- Traditional 54 Day Rotation: Glorious Mysteries
Job, Chapter 4, Verse 13-14
In my thoughts during visions of
the night, when deep sleep falls on mortals, 14 FEAR
came upon me, and shuddering, that terrified me to the bone.
Job complained of his symptoms of insomnia:
nights of misery . . . When I lie down, I think, when shall I rise? Night drags on and I am sated with tossing’s till morning twilight (7:3-4).
Job also complains, by night my bones feel gnawed; my sinews never rest (30:17).20
Another translation is, . . . my arteries pulsate so strongly that I cannot sleep. 21
This may have been a reference to pain or some other illness causing insomnia. These are typical complaints of many people with insomnia; spending the night worrying about not being able to sleep, about when they will need to wake up and tossing and turning all night long.
There are other references in other books of the Bible to illness causing sleeplessness: Only from daybreak to nightfall was I kept whole, then it was as though a lion were breaking all my bones; I cried out until morning. . . I piped like a swift or a swallow, I moaned like a dove, as my eyes, all worn, looked to heaven: 'My Lord, I am in straits; Be my surety!' What can I say? He promised me and He it is who has wrought it. All my sleep had fled because of the bitterness of my soul (Isa. 38:12-15). For my days have vanished like smoke and my bones are charred like a hearth. My body is stricken and withered like grass; too wasted to eat my food; on account of my vehement groaning my bones show through my skin. I am like a great owl in the wilderness, an owl among the ruins. I lie awake; I am like a lone bird upon a roof (Ps. 102:4-8).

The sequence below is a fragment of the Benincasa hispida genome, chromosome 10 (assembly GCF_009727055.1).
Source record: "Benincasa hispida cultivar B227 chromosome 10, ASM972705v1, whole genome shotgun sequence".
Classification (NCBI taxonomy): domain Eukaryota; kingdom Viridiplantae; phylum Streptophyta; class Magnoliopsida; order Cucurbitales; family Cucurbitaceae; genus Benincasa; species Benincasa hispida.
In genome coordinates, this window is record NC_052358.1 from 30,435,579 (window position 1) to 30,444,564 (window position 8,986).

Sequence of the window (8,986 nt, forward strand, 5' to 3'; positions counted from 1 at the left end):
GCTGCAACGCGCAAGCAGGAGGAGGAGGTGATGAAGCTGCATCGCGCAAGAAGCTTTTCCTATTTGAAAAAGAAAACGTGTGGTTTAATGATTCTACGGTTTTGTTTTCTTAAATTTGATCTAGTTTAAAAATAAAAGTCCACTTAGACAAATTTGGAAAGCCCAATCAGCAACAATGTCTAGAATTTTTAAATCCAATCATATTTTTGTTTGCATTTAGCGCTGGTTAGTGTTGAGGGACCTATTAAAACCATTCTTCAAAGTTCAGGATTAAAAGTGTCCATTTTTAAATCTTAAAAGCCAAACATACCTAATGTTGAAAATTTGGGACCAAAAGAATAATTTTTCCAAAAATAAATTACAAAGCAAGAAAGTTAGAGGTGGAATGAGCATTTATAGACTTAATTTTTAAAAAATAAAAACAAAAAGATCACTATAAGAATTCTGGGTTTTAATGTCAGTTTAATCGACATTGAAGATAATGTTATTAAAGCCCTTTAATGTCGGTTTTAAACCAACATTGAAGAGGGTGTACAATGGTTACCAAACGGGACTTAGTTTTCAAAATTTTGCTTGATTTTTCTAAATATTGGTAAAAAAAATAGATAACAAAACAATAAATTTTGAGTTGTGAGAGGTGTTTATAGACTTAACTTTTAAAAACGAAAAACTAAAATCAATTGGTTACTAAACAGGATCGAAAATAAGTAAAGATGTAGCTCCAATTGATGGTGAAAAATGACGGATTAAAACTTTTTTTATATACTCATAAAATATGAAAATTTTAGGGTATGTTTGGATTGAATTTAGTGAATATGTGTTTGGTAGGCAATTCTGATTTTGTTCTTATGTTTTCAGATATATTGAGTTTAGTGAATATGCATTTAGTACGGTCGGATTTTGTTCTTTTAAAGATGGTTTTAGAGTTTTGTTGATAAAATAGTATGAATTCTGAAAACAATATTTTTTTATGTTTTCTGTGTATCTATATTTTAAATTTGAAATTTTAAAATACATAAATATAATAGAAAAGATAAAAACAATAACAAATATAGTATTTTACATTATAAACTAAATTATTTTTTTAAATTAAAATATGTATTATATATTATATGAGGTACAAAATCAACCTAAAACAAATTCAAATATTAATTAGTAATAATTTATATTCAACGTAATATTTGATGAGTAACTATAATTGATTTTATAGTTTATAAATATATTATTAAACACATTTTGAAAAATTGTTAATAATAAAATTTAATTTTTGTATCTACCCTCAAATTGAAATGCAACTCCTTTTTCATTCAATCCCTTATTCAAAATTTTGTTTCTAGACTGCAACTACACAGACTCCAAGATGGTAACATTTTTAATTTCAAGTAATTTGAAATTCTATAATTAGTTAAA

TREATMENT OF INSOMNIA
Physical activity is suggested as a cure for insomnia in the Bible. In Ecclesiastes we are told A worker’s sleep is sweet, whether he has much or little to eat; but the rich man's abundance doesn't let him sleep (5:11). There are several interpretations of this passage. One is that the rich man worries about losing his riches, and thus also loses sleep. Another is that sleep is a blessing set upon the laborer by God, thus, to soften his difficult life. Today's research supplies yet another explanation. Studies have shown that increased exercise or physical activity improves sleep. The laboring man who is physically active will likely sleep better than the rich man who spends his time counting his money. Nightmares also hound some of the figures in the Bible. Job, for example, not only has difficulty sleeping because of pain, but also suffers from nightmares: "When I think, 'My bed will comfort me, my couch will share my sorrow,' you frighten me with dreams and terrify me with visions".